Eating plenty of fibre could cut your chance of developing bowel cancer by almost a fifth, according to a new study
A high-fibre diet has long been championed as being good for the gut, but a new study claims that it could also help protect against bowel cancer.
The study, published by the British Medical Journal, reports that for every 10gram increase in total dietary fibre, the risk of bowel cancer drops by 10 per cent.
Researchers from Imperial College London and the Danish Cancer Society conclude: ‘A high intake of dietary fibre, particularly from cereal and whole grains, is associated with a reduced risk of colorectal cancer.’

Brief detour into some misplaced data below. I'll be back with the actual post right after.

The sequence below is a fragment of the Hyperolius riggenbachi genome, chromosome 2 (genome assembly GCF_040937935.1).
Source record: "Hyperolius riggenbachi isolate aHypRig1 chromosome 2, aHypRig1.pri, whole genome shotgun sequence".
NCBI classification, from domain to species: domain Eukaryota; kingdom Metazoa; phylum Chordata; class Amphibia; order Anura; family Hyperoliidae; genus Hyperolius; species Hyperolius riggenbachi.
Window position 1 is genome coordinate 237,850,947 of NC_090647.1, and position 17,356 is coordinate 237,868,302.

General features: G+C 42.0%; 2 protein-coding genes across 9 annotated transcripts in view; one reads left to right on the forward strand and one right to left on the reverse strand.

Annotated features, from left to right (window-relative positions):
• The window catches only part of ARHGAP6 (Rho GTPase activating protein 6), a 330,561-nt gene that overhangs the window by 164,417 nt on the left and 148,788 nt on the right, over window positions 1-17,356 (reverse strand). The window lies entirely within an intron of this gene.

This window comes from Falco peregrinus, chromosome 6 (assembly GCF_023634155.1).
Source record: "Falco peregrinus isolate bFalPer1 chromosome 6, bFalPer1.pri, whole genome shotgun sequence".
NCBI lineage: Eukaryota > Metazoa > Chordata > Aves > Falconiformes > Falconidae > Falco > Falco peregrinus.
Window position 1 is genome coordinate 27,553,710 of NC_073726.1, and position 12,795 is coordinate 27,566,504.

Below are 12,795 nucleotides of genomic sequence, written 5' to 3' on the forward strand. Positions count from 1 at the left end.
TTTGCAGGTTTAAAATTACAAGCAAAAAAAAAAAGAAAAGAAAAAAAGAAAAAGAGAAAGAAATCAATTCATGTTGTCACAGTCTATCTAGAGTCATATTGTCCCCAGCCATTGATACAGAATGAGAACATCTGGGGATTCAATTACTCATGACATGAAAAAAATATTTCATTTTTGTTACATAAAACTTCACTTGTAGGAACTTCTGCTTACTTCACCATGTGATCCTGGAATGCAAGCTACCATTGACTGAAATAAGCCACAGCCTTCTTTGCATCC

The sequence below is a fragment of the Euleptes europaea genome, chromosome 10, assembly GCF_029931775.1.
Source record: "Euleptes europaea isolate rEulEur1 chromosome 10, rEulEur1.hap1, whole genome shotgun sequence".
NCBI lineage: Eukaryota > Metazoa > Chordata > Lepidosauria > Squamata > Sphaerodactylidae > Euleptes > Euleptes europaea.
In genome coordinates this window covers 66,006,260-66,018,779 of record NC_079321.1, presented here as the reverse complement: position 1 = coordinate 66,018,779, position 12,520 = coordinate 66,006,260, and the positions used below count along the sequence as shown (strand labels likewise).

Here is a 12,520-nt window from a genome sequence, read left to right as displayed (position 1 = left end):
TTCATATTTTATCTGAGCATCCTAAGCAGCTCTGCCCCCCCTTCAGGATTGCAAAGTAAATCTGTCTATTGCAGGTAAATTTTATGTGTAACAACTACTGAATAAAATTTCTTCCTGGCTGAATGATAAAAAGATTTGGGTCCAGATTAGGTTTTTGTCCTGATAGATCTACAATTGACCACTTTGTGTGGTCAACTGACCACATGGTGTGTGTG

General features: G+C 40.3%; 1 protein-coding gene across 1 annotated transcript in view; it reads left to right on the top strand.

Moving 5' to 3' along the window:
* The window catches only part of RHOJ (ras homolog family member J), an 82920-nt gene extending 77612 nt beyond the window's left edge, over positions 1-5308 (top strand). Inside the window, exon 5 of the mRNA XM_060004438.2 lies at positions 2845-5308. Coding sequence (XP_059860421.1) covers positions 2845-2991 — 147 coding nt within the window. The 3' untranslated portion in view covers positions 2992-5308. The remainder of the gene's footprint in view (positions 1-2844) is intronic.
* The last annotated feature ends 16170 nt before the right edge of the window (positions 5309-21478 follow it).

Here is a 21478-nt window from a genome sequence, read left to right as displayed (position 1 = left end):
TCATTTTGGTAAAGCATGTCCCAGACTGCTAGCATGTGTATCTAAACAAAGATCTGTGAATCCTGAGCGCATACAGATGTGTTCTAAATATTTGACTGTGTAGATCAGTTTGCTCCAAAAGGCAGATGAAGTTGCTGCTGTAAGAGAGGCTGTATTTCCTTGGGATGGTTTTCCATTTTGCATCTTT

The average intake of fibre in Britain is only 15 grams a day, but experts recommend adults should be eating between 18 and 24 grams.
To increase your fibre intake, try eating more whole grain foods such as brown and wholemeal breads, cereals, oatmeal, brown rice and porridge.
Bowel cancer kills around 16,000 people in Briatin each year, which is more than breast cancer or prostate cancer.